GOBLETS OF SPRING. Considered treasures and traded for artwork in 1600s, colorful tulips still delight
Holland, Mich. — The adopted national flower of Holland is the tulip - and rightly so. Yet, the tulip actually came from Turkey! Late in the 16th century, Ogier Ghiselin de Bushecq, a Belgian diplomat in Constantinople (now Istanbul), became so impressed with the city's tulip gardens that he sent some seeds to a friend, Carolus Clusius.
Eventually, Clusius moved to Holland and initiated a botanical garden.
There he experimented with the mysterious bulbs that produced striped, spotted, and wondrous flame-patterned varieties.
The tulip indeed was a rare flower in the 1600s. Almost immediately, it assumed great value. To afford a bed of tulips was a mark of wealth and status. The demand for the bulbs sparked a market investment business for ambitious merchants.
The mania for tulips at this time was so fanatical that some buyers and connoisseurs forfeited their furniture, artworks, horses, and even houses for the precious bulbs.
One tulip fanatic agreed to pay ``...2 loads of wheat, 4 loads of rye, 4 fat oxen, 8 fat pigs, 12 fat sheep, 2 hogshead of wine, 4 barrels of beer, 2 barrels of butter, 1,000 pounds of cheese, a bed, a suit of clothes, and a silver beaker'' - all for one bulb!
Then as quickly as the tulip speculation started, it stopped - when the prices began to fall in 1637. Common sense eventually prevailed, but people the world over are still crazy about tulips.
The early Dutch had a series of tulip exhibitions in the first half of the 1800s to display their superior-quality flowers to European visitors.
The Dutch tulip industry was born when Henrick VanderSchoot came to America to sell the bulbs, and gardeners have been planting tulips around the world ever since then.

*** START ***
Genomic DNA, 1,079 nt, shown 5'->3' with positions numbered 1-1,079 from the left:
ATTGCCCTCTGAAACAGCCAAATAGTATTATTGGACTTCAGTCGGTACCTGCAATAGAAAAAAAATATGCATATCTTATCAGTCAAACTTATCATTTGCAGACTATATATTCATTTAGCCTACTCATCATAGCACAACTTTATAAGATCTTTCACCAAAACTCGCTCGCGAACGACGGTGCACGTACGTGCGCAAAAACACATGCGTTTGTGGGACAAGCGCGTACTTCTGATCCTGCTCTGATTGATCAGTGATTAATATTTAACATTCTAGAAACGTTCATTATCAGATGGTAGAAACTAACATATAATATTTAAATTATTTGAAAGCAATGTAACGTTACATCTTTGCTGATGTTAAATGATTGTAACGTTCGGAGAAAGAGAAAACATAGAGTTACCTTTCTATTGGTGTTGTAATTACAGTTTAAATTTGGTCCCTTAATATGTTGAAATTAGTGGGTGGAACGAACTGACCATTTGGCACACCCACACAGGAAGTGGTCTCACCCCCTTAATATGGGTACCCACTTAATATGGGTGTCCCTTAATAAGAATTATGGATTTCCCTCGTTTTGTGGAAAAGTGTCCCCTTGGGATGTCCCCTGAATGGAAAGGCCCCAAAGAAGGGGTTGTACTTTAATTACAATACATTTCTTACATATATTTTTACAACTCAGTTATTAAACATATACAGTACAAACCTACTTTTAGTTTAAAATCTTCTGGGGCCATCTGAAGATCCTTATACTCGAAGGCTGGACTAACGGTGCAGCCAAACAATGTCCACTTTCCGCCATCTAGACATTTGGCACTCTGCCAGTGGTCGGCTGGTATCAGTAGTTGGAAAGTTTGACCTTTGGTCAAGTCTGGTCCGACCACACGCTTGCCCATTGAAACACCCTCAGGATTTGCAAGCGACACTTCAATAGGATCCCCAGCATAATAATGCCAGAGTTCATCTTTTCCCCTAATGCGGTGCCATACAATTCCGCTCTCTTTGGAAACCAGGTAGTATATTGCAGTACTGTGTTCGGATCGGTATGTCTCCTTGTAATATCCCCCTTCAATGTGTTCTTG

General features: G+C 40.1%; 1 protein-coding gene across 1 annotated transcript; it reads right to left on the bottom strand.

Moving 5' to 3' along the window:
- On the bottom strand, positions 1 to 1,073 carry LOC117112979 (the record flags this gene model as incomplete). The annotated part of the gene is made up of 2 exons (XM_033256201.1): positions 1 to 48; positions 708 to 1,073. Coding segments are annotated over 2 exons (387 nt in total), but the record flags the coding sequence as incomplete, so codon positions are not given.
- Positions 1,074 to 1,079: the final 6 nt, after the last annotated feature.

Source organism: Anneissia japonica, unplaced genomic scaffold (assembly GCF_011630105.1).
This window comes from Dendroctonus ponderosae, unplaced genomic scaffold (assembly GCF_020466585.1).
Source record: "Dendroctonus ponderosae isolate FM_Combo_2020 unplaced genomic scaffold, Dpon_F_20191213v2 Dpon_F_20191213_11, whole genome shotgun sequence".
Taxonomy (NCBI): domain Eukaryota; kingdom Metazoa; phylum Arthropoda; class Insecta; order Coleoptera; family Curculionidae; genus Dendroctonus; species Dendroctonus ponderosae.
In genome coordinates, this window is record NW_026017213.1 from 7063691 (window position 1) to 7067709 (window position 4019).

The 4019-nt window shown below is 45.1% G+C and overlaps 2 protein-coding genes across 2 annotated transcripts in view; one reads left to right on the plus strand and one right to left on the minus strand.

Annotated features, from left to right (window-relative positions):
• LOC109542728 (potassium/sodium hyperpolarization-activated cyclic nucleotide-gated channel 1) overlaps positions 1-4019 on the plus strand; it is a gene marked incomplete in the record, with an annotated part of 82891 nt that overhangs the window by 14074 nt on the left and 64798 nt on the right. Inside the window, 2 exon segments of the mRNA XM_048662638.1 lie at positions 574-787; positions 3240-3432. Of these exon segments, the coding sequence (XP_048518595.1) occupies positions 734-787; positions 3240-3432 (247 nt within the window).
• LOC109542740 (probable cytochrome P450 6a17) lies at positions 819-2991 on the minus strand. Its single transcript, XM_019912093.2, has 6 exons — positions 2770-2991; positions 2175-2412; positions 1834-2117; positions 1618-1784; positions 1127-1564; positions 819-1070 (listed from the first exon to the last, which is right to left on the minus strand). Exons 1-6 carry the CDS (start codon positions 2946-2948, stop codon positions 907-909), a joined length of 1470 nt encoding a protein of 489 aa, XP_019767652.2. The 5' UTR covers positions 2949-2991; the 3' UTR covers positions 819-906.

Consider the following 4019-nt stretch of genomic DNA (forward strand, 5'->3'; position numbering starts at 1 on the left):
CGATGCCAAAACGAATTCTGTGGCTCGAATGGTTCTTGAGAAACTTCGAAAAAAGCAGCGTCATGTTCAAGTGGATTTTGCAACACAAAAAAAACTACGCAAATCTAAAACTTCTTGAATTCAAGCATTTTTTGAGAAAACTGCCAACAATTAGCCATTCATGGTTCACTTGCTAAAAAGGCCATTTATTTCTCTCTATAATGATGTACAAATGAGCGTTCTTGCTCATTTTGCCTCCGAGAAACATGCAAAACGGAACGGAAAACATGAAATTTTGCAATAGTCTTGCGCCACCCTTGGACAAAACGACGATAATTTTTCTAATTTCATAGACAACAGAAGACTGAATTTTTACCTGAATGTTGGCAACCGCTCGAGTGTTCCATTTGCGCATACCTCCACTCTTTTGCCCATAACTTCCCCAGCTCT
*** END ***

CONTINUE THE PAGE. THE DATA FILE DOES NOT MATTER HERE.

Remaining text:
Today, Michigan has the Dutch touch. Eight miles from Lake Michigan, the town of Holland offers Old World Netherlands traditions, charm, and thousands of tulips right in the Midwest.
People from around the world flock to Holland, especially at Tulip Festival Time, when more than half a million people jam the city in mid-May. During these colorful days, crowds literally tiptoe through thousands of tulips and flowers lining the city streets, blooming in the parks, and displaying special events.
Festival Time officially opens when the mayor and City Council, decked out in traditional robes, inspect the streets and declare them dirty! Brigades of costumed ``Dutch'' scurry into the streets and begin the traditional street scrubbing. Thereafter, the merchants come out of their shops to scrub the streets each day. Have your own festival
But whether or not you visit Holland's Tulip Time, you can still have your own festival of tulips by extending your own tulip garden show - up to six weeks, if you plant bulbs sequentially.
You need to know all the available bulb types to extend the six-week color parade. Merely follow the Netherlands Flower Bulb Institute Timetable order of flowering:
Species tulips; Single and Double Early; Triumph and Darwin Hybrid; and Late Flowering: double late (peony flowered), lily-flowered, Darwin, cottage, parrot.
Species. The first to break color are the Red, White, and Yellow Emperors, a Fosterana originally discovered on the mountain slopes in the Asiatic desert. Another is the dainty Kaufmanniana, with its long narrow waterlilylike pointed petals, often used in rock gardens.